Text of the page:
“She was mentored by Richard Wright who wrote Native Son, who was a close friend and really helped her understand race relations and the experience of being a black person in a society that saw you as non-human. And, that helped her figure out–I think it really laid the theoretical framework for what she did in The Second Sex for women,” said Simons.  “It was kind of based on what Richard Wright was saying about blacks–the experience of being black as a person in a society that didn’t think you were a person.  It was very similar to the situation of a woman in a society where [women] were just thought of as breeders–with no public identity–aside from their role as wife and mother.”

When Simons arrived in Paris and finally had a chance to meet de Beauvoir, she asked her first question.

Cover of Simons' book, "Simone de Beauvoir: 'The Useless Mouths' and other literary writings."

“I said, ‘Reading The Second Sex, in the chapter on history, I see this analysis of history and it says that history has valued men who risk lives rather than women who give life.  And the way it’s written with a capital ‘L” for Life’–it look likes an important theorist, Kojѐve–who was responsible for translating Hegel’s Phenomenology in the ’30’s–and I said ‘it reminds me of Kojѐve’s reading of Hegel’s Phenomenology and I wanted to ask you…’ and she interrupted me, and she banged her fist on the table, and she said ‘Non, mademoiselle! The Only philosophical influence on The Second Sex was Being and Nothingness by Jean Paul Sartre!’”

Simons said that this didn’t make any sense to her and she spent the next tens years trying “every devious scheme, every rhetorical device” to trick de Beauvoir into answering her question about the real influence on her work.  In de Beauvoir’s six to seven volume autobiography, she never once takes credit for the philosophy behind The Second Sex and much of her other literary collection.

It wasn’t until 1990, when de Beauvoir’s adopted daughter and literary executor began publishing diaries of de Beauvoir that Simons found the answer to her question.  Biographers of Sartre had always known that his main philosophy behind Being and Nothingness stemmed from his WWII war diaries.  Sartre’s philosophy and de Beauvoir’s novel, “She Came to Stay” were both published in 1943 and it was long accepted that his work was the influencing factor on her novel.  Simons found the proof she had been looking for in an older diary.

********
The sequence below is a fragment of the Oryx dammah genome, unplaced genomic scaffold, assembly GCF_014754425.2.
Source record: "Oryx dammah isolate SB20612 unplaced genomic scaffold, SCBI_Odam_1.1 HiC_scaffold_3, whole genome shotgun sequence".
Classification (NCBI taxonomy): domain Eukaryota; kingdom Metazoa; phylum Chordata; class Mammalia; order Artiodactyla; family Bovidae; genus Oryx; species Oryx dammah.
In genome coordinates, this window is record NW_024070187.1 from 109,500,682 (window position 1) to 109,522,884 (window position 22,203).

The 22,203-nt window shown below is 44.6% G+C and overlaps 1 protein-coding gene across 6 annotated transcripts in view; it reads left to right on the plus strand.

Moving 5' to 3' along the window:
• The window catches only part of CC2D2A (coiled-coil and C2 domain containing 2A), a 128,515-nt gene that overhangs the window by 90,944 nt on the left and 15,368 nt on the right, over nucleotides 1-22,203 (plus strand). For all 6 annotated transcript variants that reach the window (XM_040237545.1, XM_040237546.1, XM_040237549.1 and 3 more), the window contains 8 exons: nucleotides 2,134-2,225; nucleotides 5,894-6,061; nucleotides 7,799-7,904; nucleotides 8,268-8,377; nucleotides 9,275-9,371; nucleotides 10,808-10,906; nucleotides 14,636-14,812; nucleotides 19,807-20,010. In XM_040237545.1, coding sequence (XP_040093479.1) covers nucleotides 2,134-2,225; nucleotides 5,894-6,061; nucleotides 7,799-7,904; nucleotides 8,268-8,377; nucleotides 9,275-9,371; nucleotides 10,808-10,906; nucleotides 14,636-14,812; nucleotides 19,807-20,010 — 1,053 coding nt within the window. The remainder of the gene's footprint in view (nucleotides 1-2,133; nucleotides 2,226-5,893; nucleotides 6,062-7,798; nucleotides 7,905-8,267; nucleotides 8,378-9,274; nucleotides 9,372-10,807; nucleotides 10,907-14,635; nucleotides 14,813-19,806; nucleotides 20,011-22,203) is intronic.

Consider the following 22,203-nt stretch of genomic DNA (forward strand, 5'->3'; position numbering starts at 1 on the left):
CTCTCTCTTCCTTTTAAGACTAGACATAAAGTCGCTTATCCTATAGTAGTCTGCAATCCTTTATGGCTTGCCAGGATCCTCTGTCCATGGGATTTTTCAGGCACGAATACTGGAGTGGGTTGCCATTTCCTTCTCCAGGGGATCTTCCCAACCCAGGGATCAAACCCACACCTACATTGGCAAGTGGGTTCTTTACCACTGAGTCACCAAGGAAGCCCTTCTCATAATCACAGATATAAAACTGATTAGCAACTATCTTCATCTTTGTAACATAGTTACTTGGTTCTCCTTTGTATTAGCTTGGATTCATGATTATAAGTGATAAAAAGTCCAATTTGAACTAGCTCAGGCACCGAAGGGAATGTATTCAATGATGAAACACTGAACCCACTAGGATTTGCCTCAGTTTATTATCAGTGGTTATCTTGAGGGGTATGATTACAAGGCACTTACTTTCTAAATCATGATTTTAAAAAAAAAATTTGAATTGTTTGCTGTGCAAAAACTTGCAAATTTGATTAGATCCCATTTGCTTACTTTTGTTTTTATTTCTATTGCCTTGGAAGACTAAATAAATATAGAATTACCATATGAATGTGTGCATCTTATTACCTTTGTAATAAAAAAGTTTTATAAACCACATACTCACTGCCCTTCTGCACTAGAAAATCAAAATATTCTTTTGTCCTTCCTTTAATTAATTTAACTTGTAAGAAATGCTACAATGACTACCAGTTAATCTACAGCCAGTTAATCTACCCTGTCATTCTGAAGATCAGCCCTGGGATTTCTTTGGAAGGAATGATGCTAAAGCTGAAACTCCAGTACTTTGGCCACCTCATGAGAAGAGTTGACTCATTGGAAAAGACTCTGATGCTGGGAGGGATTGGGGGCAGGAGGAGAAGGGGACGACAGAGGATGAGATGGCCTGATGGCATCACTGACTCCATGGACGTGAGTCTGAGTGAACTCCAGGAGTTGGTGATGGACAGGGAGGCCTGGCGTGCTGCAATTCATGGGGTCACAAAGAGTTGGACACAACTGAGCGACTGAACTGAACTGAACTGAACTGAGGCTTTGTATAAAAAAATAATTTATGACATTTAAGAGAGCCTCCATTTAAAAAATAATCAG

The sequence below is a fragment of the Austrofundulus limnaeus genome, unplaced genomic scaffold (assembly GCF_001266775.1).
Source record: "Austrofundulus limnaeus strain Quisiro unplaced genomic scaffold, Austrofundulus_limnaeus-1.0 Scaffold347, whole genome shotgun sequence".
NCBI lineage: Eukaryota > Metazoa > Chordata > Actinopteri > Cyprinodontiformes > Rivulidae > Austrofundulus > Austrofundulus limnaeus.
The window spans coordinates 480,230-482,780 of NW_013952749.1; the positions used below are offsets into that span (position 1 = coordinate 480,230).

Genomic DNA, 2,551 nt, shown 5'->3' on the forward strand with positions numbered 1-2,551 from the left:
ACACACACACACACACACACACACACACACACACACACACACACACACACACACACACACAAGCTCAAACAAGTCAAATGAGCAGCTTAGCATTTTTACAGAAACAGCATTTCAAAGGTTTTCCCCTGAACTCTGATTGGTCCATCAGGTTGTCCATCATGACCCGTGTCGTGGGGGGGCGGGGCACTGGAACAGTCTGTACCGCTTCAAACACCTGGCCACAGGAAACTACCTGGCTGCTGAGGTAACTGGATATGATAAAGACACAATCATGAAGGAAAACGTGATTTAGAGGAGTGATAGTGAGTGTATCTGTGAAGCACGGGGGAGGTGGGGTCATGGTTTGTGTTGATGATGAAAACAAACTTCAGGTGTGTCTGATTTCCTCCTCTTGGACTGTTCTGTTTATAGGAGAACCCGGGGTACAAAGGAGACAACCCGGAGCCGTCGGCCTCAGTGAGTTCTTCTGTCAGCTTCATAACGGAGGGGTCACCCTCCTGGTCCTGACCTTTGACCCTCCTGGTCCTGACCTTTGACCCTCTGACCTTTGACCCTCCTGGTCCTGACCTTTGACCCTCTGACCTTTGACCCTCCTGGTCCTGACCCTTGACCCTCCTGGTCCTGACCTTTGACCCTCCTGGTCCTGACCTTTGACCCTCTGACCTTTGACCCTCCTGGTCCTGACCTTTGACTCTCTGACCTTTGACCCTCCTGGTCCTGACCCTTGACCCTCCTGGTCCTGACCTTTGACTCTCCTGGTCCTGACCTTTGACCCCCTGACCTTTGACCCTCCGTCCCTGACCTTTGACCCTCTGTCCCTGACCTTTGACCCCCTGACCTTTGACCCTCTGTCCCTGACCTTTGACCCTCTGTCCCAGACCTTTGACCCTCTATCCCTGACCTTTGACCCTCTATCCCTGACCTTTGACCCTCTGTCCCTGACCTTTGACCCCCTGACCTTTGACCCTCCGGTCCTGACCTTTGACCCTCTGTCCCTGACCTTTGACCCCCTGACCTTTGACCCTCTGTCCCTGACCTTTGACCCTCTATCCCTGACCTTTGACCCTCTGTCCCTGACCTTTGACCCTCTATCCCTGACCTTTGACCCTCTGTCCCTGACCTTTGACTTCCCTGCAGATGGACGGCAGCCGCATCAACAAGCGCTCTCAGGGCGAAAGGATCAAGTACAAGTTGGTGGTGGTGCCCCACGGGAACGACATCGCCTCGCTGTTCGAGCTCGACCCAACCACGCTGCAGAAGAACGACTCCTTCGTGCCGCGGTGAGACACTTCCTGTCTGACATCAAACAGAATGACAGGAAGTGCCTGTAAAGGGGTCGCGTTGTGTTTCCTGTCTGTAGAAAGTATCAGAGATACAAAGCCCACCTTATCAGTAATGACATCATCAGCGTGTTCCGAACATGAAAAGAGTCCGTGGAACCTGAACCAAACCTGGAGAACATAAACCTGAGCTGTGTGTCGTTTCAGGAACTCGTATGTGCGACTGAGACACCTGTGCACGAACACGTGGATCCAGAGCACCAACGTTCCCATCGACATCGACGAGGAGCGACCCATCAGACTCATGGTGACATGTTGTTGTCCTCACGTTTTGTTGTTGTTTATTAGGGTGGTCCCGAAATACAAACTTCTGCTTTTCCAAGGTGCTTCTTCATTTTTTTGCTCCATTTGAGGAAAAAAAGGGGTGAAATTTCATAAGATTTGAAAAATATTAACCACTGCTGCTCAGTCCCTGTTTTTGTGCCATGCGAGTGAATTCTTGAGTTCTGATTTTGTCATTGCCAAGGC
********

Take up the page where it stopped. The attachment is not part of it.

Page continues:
Another writer, Edward Fullbrook, came to realize the works were published at the same time, Simons said she realized that de Beauvoir was hiding a secret her whole life.

“When Edward [Fullbrook] figured that out, I realized that she was hiding a big secret, that she had been far more influential in defining, originating what came to be called Sartre-an existentialism than she could ever claim.  She would have been ridiculed.”

Simons said that had de Beauvoir attempted to claim this, people would have called her a bitter woman trying to claim something that belonged to another, and so ironically, she took the back seat and let Sartre have the credit.  The proof Simons found was in a 1927 diary by de Beauvoir.

“I find this part of the diary in 1927–two years before she met Sartre–that she is so excited about doing philosophy ‘I have got to start reviewing the things I have been thinking this last year and writing in this notebook and bringing my ideas together, above all it’s this idea of the opposition of self and other that I have been interested in since beginning to live,’” stated Simons.

The fourth volume of the collection is due out in October with the other three to be released in the next year and a half.  Simons stated that she has worked in collaboration with team of about 30 academics, with backgrounds in philosophy, language, and literature to shed light on the truth behind de Beauvoir’s writing.

Simons has co-edited the volumes with help from Sylvie Le Bon-de Beauvoir, the adopted daughter and literary executor of de Beauvoir.  The volumes are being printed by the University of Illinois Press with funding from a grant from the NEH.